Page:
I even thought about putting the book down and not picking it back up again, but since it was so short (and it is difficult to judge how far into a book I am when "reading" an audiobook), I just kept going. Fortunately, the last few pages were absolutely sublime. I actually found myself caring for a narrator I did not connect with in any way. That kind of made the whole thing worth it. :)

Book is the January selection for calico_reaction's Theme Park Book Club.

Libya and friendship

So, I am not very vocal about supporting or not supporting the uprising in Libya. However, it has been a situation that I am watching and following with great interest. One of my dear elementary school friends was from Libya. Her father took the family back home in the late 80s for reasons I do not remember. (I was like 10 or so at the time) I do remember her though. I remember how quiet but friendly she was and how we got along quite well. I remember that she was very smart and made frequent observations that made me smile. I received a picture from her in a letter sometime after she moved. (We were pen pals for a few years, although life happened and we (probably me) just stopped writing.) I still have that picture to this day and look at it every once in a while wondering what happened to her.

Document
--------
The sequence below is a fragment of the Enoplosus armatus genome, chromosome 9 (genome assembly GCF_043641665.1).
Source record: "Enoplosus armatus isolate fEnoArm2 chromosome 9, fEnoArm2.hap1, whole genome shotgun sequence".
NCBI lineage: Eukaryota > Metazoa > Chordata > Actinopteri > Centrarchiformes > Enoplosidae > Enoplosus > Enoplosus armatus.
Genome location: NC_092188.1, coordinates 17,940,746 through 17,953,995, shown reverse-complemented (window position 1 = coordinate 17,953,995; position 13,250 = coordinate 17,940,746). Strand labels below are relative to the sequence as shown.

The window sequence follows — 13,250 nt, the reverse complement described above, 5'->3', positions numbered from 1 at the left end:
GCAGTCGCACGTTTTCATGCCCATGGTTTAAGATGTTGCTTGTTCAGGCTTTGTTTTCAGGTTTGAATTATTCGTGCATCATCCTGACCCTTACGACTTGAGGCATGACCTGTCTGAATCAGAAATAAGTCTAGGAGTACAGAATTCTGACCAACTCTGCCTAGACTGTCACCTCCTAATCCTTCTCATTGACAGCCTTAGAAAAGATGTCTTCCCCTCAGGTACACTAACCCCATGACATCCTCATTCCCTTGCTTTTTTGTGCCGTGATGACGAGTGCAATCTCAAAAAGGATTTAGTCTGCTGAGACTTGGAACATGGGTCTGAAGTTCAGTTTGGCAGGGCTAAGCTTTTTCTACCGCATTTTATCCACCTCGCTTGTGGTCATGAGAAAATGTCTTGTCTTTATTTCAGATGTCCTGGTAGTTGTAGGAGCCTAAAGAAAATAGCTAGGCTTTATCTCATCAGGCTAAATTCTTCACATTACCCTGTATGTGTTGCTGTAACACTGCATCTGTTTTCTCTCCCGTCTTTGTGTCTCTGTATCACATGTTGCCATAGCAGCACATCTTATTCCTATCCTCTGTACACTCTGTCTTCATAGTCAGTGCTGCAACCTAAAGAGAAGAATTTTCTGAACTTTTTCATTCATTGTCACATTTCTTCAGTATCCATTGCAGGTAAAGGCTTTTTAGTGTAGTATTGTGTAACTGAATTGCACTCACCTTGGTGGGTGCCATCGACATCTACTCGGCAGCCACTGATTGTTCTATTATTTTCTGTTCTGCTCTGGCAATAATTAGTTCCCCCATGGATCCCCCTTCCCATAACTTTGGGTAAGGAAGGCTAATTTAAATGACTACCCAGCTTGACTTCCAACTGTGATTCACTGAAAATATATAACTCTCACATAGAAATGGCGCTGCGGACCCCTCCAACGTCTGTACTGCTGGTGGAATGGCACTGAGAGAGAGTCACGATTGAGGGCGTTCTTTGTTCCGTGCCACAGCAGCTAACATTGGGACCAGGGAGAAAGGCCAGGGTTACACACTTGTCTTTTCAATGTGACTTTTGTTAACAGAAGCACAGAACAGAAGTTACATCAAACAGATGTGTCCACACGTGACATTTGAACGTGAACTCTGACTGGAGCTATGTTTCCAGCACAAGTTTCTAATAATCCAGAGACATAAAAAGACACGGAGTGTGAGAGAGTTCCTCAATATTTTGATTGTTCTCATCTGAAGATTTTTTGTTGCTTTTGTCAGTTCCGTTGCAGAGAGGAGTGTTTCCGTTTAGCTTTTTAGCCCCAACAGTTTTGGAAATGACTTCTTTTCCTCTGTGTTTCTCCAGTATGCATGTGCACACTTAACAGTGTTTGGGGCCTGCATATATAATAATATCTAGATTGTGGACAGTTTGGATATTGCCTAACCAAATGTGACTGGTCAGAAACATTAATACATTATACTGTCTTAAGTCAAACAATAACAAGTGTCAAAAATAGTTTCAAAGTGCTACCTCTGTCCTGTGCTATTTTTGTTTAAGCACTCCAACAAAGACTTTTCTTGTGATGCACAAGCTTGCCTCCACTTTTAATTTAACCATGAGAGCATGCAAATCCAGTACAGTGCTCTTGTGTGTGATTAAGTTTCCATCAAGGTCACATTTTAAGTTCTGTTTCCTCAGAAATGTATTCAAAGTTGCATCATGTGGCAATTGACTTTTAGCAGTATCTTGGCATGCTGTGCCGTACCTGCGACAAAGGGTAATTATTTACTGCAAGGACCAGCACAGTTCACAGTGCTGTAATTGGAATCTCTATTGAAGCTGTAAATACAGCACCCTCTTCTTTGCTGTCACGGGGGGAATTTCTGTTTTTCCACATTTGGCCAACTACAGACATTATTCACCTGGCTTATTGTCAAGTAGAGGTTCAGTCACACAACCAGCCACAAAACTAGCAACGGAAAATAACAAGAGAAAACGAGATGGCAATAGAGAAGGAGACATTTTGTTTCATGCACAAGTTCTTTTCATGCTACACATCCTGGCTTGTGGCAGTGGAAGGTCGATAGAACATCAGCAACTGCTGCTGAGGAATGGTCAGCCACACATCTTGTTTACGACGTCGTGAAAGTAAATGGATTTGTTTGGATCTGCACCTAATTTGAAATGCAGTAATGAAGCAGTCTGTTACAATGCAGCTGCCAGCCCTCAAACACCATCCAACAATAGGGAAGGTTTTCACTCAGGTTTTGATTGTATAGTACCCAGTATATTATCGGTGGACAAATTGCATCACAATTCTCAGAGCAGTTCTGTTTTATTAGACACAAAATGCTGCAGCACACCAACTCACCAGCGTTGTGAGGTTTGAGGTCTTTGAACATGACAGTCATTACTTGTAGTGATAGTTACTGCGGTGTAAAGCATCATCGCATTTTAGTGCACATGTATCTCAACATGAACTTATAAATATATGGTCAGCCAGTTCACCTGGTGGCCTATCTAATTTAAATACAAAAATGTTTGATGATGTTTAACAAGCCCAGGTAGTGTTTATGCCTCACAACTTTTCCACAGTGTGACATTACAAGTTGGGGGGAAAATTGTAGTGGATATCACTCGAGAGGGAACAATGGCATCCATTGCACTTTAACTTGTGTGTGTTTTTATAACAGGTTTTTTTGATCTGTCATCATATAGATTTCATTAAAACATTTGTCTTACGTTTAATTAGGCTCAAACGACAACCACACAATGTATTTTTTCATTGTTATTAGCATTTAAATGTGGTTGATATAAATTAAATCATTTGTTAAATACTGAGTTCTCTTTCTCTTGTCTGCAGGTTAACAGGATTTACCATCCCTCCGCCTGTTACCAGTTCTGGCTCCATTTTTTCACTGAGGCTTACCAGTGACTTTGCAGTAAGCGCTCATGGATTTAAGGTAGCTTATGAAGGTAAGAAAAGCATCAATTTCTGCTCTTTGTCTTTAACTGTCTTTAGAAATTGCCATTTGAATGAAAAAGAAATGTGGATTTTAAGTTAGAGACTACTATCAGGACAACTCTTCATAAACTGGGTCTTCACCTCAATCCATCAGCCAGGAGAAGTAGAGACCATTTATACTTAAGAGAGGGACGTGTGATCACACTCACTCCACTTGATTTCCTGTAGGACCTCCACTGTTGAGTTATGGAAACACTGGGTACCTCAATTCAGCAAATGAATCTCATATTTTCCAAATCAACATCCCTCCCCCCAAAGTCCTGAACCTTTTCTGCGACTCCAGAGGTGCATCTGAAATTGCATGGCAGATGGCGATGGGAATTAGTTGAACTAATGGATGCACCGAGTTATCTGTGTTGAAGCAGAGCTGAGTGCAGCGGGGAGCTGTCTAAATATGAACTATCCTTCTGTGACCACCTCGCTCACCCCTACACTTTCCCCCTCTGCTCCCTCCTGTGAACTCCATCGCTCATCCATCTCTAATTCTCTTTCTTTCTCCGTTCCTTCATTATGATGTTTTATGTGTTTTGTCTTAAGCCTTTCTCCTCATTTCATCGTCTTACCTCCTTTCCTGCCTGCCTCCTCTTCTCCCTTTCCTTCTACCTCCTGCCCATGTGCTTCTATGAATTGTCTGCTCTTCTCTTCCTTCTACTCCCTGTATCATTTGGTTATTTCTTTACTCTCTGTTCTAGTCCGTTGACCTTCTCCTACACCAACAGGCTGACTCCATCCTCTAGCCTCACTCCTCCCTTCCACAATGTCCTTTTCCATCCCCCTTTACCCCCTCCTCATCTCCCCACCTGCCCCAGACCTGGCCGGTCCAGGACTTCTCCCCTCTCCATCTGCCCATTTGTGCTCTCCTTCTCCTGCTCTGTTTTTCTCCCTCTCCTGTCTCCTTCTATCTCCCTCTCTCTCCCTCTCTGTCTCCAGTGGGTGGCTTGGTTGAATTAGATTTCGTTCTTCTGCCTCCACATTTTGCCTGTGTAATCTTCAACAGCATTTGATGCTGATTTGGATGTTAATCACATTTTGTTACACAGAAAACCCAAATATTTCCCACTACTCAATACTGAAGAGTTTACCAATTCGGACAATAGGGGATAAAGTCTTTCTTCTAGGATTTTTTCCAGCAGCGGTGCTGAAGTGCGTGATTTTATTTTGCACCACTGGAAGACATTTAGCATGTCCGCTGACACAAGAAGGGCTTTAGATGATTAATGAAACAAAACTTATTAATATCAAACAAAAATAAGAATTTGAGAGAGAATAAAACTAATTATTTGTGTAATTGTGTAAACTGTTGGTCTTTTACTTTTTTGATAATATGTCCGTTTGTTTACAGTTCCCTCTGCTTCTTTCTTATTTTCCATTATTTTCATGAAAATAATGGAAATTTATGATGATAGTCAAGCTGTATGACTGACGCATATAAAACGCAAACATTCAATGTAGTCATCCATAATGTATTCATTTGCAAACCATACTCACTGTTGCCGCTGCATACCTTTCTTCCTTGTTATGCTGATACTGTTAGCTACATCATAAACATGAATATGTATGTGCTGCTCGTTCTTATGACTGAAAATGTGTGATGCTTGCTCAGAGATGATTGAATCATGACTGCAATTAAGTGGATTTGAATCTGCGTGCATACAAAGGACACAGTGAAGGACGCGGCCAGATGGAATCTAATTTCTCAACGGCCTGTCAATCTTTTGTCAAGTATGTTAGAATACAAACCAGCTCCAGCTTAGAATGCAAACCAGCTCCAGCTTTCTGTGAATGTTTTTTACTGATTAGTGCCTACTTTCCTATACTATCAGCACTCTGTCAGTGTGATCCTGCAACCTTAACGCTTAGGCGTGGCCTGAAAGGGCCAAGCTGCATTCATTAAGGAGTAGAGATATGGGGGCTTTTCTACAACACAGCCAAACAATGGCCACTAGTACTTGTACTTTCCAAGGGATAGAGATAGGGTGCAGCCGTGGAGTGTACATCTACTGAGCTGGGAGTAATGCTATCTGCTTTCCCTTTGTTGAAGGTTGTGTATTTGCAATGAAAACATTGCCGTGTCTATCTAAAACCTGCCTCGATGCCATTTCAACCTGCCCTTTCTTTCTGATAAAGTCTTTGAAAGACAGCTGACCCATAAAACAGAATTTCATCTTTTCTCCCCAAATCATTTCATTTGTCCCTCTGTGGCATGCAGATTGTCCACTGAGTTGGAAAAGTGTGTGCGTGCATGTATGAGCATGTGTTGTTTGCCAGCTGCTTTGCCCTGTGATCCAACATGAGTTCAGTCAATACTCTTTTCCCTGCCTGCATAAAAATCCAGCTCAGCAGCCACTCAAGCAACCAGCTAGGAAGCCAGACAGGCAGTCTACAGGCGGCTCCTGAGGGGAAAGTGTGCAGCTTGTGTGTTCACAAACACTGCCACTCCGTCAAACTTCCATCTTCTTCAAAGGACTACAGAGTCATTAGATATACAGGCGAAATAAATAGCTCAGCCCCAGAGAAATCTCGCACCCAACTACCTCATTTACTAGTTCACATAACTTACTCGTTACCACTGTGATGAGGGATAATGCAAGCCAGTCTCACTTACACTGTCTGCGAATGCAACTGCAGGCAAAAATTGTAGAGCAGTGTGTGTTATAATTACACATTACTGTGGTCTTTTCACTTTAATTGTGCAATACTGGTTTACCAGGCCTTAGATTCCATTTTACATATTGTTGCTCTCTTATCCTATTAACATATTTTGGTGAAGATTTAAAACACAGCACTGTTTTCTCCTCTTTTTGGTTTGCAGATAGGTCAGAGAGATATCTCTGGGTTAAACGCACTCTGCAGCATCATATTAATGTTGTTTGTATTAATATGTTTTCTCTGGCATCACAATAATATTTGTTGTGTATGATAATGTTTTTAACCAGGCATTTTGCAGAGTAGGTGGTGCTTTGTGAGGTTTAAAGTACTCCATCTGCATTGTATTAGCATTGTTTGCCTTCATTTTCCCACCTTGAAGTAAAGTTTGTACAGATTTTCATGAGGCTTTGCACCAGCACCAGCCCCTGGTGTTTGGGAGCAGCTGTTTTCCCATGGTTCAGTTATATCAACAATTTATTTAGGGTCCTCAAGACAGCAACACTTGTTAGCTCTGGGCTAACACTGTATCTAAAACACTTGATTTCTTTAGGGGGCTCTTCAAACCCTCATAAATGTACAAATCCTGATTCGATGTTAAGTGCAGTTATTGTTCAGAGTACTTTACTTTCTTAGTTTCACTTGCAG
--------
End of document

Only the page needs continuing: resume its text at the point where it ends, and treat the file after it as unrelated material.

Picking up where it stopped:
Hend, you are in my thoughts, now and always. I hope you are safe. And I hope you are helping your country do the right thing. :)

Love you and Miss you.